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Conditioning the lining of the shoes? - Page 2

post #16 of 19
I'll remove the laces and just condition the vamp around the laces. I figured that this portion of the shoe is more exposed to the elements and not to your sweat vapors. Otherwise, I think moisturizing the inside of the shoe increases the risk of mildewing or athlete's foot.
post #17 of 19
Let me just add a little more to my take on this issue. I don't think that care of shoe linings is necessary or desirable every time we polish our shoes. However--as I now consider this more--once in a while still seems like a good idea--maybe once a year. By treating the lining leather with a conditioner, you are not introducing the kind of moisture that is problematic--water and perspiration. In other words, not all moisture is bad. If leather conditioner had the same ill effects as water and salt water, then applying it to the outer leather would cause problems too, but, of course, it doesn't. Moisturizing the lining leather is simply keeping it supple so that it never cracks or develops fissures from having dried out. If you apply a light coat of conditioner once in a while, rub it in really thoroughly, and lastly wipe off all moist residue, you will have lining leather that's dry to the touch and will remain that way, but that, in addition, has been kept supple and new-looking. I have had the linings of old shoes get dried out and a little tatty-looking from lack of care. Since this isn't visible when the shoes are worn, and since it would never keep one from being able to wear the shoes, we overlook it. Nonetheless, this kind of care certainly can't hurt. To those who say, in effect, "I can't be bothered" or "it's overkill," I would say "fine," but that's a different argument than one concerning maintenance advantages. Everyone is free to treat his possessions as he likes, and if it's too much trouble, don't do it. With very expensive shoes in particular, however, I'm concerned about giving them the very best care I can.

Oh, just as an aside: lee_44106, the reason we use shoe trees is not to keep the insides dry. It is to maintain the shape of the shoes between wearings and prevent them from curling and taking on misshapen form. The issue of whether or not shoe trees actually absorb any moisture has been exhaustively debated several times on this forum and AAAC, and the consensus that has emerged is that they really don't. If they did, I'm sure that Edward Green, Vass, John Lobb, et al., would provide unfinished more-absorbent cedar (or another softwood) trees, but they don't; instead they provide varnished (often hardwood) trees that couldn't possibly absorb any moisture.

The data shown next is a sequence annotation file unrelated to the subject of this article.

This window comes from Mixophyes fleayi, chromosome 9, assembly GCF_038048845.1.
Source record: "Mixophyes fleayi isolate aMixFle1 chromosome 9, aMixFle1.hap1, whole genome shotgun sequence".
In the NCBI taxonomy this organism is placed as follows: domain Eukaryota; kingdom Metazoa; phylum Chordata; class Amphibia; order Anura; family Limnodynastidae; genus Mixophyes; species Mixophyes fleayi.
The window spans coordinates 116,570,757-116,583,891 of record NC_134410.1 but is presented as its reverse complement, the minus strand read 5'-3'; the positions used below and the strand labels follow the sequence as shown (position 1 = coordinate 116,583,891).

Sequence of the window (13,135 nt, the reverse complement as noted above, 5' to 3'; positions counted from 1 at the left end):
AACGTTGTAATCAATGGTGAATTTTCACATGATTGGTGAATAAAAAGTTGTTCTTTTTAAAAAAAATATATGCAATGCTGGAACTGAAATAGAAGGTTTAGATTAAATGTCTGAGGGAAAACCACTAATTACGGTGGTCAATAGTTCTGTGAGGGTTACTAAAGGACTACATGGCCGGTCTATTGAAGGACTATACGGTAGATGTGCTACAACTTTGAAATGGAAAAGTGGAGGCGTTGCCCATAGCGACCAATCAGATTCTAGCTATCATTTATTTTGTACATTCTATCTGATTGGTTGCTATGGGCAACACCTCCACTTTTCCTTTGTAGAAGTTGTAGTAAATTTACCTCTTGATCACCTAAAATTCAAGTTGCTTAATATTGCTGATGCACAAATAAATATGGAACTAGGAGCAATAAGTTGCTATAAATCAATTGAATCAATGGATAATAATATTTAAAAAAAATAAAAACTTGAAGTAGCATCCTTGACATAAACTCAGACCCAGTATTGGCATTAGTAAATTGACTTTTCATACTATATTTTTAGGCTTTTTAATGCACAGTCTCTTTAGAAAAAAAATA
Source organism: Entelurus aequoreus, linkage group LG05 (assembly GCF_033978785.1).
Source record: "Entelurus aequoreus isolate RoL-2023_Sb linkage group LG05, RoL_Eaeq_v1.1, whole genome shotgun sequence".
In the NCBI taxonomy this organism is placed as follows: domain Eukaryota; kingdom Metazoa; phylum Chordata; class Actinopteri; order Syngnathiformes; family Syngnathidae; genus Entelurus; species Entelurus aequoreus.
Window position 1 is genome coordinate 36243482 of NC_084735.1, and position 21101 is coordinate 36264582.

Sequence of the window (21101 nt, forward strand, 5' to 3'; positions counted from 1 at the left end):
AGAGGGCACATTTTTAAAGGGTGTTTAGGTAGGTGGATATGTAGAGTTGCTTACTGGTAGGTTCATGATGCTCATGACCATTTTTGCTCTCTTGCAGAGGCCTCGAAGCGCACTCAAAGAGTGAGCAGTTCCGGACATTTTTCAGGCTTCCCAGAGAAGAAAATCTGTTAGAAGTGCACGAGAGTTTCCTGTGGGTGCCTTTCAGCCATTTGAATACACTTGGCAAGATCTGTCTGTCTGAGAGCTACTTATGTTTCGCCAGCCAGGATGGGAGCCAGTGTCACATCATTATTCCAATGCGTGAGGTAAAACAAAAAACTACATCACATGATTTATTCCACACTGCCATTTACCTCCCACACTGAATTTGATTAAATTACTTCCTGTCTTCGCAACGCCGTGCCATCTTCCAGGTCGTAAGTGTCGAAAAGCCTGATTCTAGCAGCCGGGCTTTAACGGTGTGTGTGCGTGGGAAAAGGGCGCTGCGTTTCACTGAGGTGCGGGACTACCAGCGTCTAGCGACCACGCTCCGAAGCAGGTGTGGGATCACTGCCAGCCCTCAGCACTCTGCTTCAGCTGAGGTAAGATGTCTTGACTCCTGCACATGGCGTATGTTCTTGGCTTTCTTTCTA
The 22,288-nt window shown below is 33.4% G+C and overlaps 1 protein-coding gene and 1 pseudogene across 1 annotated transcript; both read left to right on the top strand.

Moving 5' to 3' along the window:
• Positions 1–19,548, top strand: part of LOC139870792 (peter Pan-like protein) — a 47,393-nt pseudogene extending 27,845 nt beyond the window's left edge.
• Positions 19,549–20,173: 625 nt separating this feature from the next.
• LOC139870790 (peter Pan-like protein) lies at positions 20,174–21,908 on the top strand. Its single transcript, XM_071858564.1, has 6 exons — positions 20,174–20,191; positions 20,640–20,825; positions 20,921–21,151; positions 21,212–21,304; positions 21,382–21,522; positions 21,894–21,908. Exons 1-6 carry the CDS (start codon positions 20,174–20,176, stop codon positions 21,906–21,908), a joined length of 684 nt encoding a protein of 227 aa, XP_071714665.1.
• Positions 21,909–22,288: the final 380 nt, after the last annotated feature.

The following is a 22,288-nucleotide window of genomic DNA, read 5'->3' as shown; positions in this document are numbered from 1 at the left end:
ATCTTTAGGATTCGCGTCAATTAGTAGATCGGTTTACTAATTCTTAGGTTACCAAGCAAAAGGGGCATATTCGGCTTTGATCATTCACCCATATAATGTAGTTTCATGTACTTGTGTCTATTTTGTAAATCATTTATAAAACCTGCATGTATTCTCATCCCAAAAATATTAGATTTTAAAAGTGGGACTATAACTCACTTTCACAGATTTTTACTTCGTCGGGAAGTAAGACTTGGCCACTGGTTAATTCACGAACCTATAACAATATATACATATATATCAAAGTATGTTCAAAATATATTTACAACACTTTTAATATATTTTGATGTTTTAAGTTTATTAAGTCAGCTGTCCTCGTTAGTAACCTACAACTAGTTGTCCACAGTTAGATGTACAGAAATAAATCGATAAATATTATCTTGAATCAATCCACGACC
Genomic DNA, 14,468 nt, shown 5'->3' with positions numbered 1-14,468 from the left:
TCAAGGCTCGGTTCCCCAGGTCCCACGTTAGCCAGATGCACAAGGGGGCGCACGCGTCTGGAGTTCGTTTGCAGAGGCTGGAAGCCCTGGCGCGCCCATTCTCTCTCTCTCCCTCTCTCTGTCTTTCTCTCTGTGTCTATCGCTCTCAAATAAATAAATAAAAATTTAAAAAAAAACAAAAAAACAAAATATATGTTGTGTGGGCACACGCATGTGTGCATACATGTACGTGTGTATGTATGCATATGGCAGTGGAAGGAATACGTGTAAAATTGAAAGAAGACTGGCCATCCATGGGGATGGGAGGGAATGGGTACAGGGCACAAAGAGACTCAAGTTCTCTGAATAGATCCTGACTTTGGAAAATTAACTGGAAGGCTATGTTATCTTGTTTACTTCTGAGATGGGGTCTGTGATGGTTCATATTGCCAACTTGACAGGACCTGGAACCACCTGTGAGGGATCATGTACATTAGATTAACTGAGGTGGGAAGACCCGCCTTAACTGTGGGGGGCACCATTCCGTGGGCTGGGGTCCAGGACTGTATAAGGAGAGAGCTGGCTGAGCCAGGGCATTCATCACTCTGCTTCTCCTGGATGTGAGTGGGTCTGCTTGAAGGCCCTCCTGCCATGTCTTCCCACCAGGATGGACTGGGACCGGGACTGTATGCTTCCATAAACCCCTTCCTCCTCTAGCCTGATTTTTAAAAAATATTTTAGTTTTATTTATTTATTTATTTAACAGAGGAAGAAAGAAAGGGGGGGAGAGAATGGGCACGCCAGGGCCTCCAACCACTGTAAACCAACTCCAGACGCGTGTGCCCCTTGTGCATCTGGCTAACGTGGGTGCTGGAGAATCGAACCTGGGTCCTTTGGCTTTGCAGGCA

post #18 of 19
Thread Starter 
I know that it seems an overshot, but the rationale behind was that, even if lining should be a natural soft leather, we really do not know for how long it had been left to dry (the time between the moment in which the shoe was produced and the time when you start wearing it), and also the fact that it takes a lot of salty moisture (sweat). As I said, it felt like going crazy when I've started the post, but then I thought that one of the things that a good shoemaker will do in the process of re-crafting a pair of shoes is to change the sock, alongside with the outer-sole and welt, so it is seen as a fragile thing.
And polishing the visible part of the sole it is not crazy (in fact, treating the sole once per year with grease), it is maintenance! The sole, if it is leather needs some nourishment, as the rest of the shoe. I am not glazing the sole, just clean it after, and once in a time, grease it. It's just airing your suits!
post #19 of 19
As a professional bespoke shoemaker, I think that conditioning the linings is probably not a good idea because it will make the leather smooth and shiny and you will run the risk of your heel pulling out of the shoe. Also, the lining has the function of absorbing the sweat from your feet, which is then evaporated away when you let the shoes rest for 24 hours after wearing. this would be impeded by effectively polishing the lining.

Hope that helps
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